Dear Ranger Rocket Dear Ranger Rocket, With finals getting closer, will I need to move my things out of my dorm at the end of the semester, or can I move my belongings to my new room until school starts back? Dear student, Students who will be
returning to their current room assignment may leave their belongings in their room. If you have a new room assignment, you will have to move your belongings back home if your room is not ready by the end of the semester. If the room is ready
before school gets out for break, students will be able to move in to their new room if it is vacant. If you have a question, please ask your residence hall supervisor or call the Housing Office at ex. 3305. Sincerely, Ranger Rocket
especially with the other two editors. We had grown as a family, and we all came in together and stuck it out to the end. Then, came my favorite segment that I had ever written. “Sports Talk with Mike & Ike” was born and a lot of crazy topics were thrown around. In the end, we all said our goodbyes and parted our separate ways, except for me. I ended up back here for one last ride as the editor. It was a rough ride this semester with Mrs.
Huebner on maternity leave and only a few returning reporters. We had mostly freshmen to teach the ropes. I am glad that I stayed and got this extra experience, because I got a job with my hometown newspaper. I am currently a freelancer and sell pictures to parents also. I am also doing semi-professional photography, and I just started shooting videos. Now, this is my last ride and last time writing this semester. I enjoyed my time at Northwest, and I loved
my time working for The Ranger Rocket. I have enjoyed the people I have encountered, especially the men and women in the Communications Office. So, for everyone out there, thank you for reading all of the fashion articles and the sports stories. Keep reading and embrace The Ranger Rocket, because WE ARE NORTHWEST.
Plans for studying By Heather Carlisle
Studying for finals can be a difficult task for many students. Some have rituals or go-to methods on how to prepare for the biggest tests of the semester. “Finals will make me or break me,” Davante Chatman, a junior secondary education major from Houston, Texas, said. “I study two hours for each class and then review before the test.” Chatman advises peers to stay focused when studying. Some students experience a lot of stress during prefinals week. Jessica Ellis, a fresh-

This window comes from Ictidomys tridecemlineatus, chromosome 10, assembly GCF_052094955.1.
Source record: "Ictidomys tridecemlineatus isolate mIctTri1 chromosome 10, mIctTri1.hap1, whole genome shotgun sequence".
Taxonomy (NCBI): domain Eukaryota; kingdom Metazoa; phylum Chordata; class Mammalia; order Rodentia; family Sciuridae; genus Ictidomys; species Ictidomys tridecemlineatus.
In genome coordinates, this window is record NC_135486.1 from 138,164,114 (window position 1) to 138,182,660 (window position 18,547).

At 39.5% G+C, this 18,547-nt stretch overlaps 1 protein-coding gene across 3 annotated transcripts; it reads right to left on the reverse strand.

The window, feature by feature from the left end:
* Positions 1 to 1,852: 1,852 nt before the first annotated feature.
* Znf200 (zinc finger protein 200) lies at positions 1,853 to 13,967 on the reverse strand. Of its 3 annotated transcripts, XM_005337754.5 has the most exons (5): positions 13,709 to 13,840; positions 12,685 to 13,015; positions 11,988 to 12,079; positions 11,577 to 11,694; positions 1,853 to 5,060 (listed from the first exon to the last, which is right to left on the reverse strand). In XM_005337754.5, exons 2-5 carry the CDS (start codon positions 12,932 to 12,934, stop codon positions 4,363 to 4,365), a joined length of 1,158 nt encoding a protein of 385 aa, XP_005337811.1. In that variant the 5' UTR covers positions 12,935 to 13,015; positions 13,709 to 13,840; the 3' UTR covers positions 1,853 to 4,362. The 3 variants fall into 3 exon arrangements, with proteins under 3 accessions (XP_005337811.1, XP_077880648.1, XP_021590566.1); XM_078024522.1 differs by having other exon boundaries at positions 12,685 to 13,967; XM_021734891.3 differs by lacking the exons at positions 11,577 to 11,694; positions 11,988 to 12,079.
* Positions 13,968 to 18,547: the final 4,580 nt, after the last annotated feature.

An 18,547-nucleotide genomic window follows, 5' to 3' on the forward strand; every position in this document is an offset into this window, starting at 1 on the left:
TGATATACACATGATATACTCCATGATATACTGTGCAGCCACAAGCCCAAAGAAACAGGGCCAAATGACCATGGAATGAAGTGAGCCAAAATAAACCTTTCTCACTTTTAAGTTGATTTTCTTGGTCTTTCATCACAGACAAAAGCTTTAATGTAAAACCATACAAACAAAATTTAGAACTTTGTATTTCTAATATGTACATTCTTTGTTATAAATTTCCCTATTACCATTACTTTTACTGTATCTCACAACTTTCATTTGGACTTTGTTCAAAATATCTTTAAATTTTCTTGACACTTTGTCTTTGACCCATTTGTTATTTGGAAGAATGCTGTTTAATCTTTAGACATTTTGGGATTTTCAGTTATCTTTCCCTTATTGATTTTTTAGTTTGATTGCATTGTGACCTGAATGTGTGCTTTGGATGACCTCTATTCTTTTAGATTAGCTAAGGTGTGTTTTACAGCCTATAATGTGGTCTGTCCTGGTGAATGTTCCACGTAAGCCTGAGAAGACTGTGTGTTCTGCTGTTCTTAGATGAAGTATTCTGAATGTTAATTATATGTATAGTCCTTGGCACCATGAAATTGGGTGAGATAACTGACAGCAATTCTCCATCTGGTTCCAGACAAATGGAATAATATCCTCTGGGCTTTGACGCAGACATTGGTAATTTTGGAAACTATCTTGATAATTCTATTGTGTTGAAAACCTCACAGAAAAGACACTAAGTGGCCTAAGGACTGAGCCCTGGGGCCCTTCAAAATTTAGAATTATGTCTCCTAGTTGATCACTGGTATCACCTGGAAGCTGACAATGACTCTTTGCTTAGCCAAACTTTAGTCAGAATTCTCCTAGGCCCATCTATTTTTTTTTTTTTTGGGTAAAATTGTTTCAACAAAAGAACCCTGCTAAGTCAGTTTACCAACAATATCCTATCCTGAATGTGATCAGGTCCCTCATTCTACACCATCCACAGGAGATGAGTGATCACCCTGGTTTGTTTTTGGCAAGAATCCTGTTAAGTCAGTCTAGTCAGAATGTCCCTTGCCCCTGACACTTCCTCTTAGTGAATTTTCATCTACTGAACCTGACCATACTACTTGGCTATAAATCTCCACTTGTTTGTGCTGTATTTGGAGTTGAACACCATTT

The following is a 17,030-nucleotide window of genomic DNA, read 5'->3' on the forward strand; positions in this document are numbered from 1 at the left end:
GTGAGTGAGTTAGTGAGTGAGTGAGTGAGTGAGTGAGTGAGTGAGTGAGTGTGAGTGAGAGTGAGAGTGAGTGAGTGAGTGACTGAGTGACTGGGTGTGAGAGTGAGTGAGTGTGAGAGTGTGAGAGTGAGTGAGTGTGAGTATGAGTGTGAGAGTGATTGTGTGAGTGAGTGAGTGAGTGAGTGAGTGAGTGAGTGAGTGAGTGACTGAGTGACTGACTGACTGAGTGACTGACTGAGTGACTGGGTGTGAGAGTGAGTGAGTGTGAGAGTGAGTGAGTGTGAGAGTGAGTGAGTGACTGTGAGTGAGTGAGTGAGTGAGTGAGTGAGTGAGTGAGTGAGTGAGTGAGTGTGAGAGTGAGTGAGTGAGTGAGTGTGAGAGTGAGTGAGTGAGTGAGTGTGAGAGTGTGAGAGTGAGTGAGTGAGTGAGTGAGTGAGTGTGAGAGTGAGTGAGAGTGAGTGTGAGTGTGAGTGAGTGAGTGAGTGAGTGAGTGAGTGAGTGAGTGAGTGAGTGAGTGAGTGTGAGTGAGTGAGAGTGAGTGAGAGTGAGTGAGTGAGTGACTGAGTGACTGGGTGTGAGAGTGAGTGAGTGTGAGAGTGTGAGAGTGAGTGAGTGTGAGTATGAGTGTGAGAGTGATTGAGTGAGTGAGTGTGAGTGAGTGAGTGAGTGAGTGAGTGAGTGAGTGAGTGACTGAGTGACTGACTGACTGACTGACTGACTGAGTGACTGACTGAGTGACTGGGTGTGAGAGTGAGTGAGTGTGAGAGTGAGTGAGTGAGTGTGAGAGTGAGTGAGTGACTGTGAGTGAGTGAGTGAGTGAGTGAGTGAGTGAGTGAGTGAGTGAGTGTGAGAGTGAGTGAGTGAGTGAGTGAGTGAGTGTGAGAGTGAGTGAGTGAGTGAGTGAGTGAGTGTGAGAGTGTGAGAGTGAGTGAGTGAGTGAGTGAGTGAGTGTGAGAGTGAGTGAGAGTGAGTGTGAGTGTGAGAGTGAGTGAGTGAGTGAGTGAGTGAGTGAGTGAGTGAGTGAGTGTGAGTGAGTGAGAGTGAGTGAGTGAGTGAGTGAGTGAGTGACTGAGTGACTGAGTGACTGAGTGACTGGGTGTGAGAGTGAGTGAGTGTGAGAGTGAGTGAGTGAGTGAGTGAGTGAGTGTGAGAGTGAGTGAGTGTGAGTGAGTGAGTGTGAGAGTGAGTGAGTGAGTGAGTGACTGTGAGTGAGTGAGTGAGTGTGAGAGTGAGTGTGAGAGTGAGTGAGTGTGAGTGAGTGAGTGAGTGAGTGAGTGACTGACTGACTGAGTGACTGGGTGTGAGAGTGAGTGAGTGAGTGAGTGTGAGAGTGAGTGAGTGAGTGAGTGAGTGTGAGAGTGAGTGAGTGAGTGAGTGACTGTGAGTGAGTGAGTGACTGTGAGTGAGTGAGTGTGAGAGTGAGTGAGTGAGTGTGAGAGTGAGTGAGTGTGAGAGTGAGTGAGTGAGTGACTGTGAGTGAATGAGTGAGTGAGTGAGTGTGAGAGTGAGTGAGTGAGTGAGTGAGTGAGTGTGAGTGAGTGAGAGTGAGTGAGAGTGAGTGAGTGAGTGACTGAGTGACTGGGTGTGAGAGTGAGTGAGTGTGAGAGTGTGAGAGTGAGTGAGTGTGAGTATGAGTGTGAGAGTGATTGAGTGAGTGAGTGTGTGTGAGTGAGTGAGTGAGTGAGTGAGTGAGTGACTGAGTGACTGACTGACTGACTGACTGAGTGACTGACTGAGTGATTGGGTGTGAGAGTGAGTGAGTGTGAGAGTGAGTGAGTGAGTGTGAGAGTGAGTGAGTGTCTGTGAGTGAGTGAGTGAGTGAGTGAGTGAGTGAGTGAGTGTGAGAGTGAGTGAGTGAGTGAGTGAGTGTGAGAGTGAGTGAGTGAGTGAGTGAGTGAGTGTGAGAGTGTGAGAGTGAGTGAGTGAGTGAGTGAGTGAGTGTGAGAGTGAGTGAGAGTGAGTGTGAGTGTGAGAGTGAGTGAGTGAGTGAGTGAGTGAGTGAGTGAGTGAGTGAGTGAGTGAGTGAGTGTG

man liberal arts major from Senatobia, is on the fence with her confidence for finals. She said she studies when she gets the time but recommends plenty of rest, reading textbooks and flashcards. Other students are more optimistic going into their finals. “I’m pretty confident,” Logan Skelton, a sophomore criminal justice major from Southaven, said. “I really listen in class and get into class discussion; it helps me a lot with studying.” Skelton goes on to say, as a study tip, to go
to a quiet place with as few distractions as possible. Ransom Lancaster, a precision manufacturing and machining technology major from Nesbit, agrees with Skelton. Lancaster is confident about finals and prefers to study at his kitchen table, which is a comfort zone for him. “It is where I have always studied,” Lancaster said. “It is right beside food if I need it.” Lancaster said flashcards are also helpful to him in his studying process.
“What would you like to see more of in the Ranger Rocket?” ”What would you like to see more of in the Ranger Rocket?”
By De’Issac House, Lauren Benton & Terrell Wooten
“What is the greatest Christmas gift you have ever received?”
“My PT Cruiser”
“A race car bed”